Patriots

Rob Ninkovich discussed Tom Brady’s decision to return to football after retiring

"You're on your own two feet, and then you have that itch to go back one more time, and it gets you."

Rob Ninkovich Tom Brady
Tom Brady and Rob Ninkovich in 2014. Matthew J. Lee/Globe staff

Like anyone who watched Tom Brady during 2021 season, Rob Ninkovich isn’t worried about whether the longtime quarterback can still play at a high level.

But — with Brady having announced his return to the NFL after just 40 days of retirement — Ninkovich said he has a different concern.

Speaking with WEEI’s “The Greg Hill Show” on Monday, Ninkovich elaborated on Brady’s choice.

“Here’s the only thing that I get concerned with,” Ninkovich began. “When guys have everything and they’ve accomplished more than anyone but they still cant let it go, at what point does Tom feel satisfied? He’s made $300 million. He’s made more money than anyone can imagine. He’s got more Super Bowls. He’s got a beautiful family.”

Ninkovich cited the movie “The Town,” in which the character has trouble walking away.

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“You get away. You’re free. You’ve done it,” Ninkovich said. “You’re on your own two feet, and then you have that itch to go back one more time, and it gets you. So I hope that doesn’t happen.”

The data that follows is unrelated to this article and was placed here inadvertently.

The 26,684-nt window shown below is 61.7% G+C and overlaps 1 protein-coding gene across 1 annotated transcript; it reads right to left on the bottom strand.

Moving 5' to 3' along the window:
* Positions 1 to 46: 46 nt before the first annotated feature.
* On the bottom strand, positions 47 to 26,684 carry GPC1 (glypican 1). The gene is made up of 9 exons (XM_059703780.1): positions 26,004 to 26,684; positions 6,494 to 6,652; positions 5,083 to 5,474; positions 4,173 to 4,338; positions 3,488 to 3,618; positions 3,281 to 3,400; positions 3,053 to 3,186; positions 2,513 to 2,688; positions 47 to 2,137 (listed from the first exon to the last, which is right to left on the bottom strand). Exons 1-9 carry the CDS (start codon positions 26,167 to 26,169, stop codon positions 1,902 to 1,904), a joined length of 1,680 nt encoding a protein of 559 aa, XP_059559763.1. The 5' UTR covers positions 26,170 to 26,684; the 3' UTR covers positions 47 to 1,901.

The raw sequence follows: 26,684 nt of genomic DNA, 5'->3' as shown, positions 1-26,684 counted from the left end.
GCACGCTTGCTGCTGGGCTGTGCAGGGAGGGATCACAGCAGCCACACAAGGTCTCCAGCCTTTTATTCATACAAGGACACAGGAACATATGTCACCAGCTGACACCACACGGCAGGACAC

An obvious potential downside for Brady would be an injury.

“He’ll be what, 45? There are things that happen that are out of your control,” Ninkovich explained. “You go to scramble for a first down and you’re 45 years old. You might have a calf [injury], or something that happens to you, and then what do you do? If you have an injury, then how do you digest that one?

“That was a big thing for me,” Ninkovich added. “I had an opportunity to play football after I retired. My whole thing was that if I go back there and pop my Achilles, you know how mad I’ll be at myself? If I go out there and tear my ACL, you know how mad I’d be that I’d have to rehab and ACL and I’m retired. I think that’s another risk factor, but when you do it, you have to be all-in.”

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